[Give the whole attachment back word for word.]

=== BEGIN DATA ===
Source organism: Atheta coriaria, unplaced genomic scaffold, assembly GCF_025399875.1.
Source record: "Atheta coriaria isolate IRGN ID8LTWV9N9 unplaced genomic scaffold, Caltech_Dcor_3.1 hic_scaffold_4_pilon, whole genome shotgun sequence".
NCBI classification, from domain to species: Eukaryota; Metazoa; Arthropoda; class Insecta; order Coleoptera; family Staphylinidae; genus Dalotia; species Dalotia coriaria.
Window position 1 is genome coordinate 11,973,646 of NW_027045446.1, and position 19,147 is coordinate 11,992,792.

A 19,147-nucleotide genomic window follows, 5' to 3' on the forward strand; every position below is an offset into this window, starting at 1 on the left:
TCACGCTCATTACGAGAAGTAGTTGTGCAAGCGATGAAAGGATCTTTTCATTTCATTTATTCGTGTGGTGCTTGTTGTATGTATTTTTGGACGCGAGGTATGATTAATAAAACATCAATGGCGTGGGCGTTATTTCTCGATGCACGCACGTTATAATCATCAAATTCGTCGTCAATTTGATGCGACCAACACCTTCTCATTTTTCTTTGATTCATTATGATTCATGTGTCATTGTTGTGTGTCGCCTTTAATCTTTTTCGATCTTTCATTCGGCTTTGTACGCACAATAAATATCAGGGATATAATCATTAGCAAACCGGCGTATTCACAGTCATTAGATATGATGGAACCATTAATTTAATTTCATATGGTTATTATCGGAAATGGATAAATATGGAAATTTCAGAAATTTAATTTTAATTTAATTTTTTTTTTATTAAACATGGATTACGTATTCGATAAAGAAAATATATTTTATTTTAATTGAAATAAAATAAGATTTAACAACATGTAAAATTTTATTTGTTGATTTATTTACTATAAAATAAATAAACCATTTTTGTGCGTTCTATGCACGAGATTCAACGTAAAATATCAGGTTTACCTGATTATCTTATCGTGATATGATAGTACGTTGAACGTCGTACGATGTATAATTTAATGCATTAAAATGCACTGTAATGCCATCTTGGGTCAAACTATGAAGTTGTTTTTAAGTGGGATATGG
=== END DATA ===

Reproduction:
Source organism: Atheta coriaria, unplaced genomic scaffold, assembly GCF_025399875.1.
Source record: "Atheta coriaria isolate IRGN ID8LTWV9N9 unplaced genomic scaffold, Caltech_Dcor_3.1 hic_scaffold_4_pilon, whole genome shotgun sequence".
NCBI classification, from domain to species: Eukaryota; Metazoa; Arthropoda; class Insecta; order Coleoptera; family Staphylinidae; genus Dalotia; species Dalotia coriaria.
Window position 1 is genome coordinate 11,973,646 of NW_027045446.1, and position 19,147 is coordinate 11,992,792.

A 19,147-nucleotide genomic window follows, 5' to 3' on the forward strand; every position below is an offset into this window, starting at 1 on the left:
TCACGCTCATTACGAGAAGTAGTTGTGCAAGCGATGAAAGGATCTTTTCATTTCATTTATTCGTGTGGTGCTTGTTGTATGTATTTTTGGACGCGAGGTATGATTAATAAAACATCAATGGCGTGGGCGTTATTTCTCGATGCACGCACGTTATAATCATCAAATTCGTCGTCAATTTGATGCGACCAACACCTTCTCATTTTTCTTTGATTCATTATGATTCATGTGTCATTGTTGTGTGTCGCCTTTAATCTTTTTCGATCTTTCATTCGGCTTTGTACGCACAATAAATATCAGGGATATAATCATTAGCAAACCGGCGTATTCACAGTCATTAGATATGATGGAACCATTAATTTAATTTCATATGGTTATTATCGGAAATGGATAAATATGGAAATTTCAGAAATTTAATTTTAATTTAATTTTTTTTTTATTAAACATGGATTACGTATTCGATAAAGAAAATATATTTTATTTTAATTGAAATAAAATAAGATTTAACAACATGTAAAATTTTATTTGTTGATTTATTTACTATAAAATAAATAAACCATTTTTGTGCGTTCTATGCACGAGATTCAACGTAAAATATCAGGTTTACCTGATTATCTTATCGTGATATGATAGTACGTTGAACGTCGTACGATGTATAATTTAATGCATTAAAATGCACTGTAATGCCATCTTGGGTCAAACTATGAAGTTGTTTTTAAGTGGGATATGG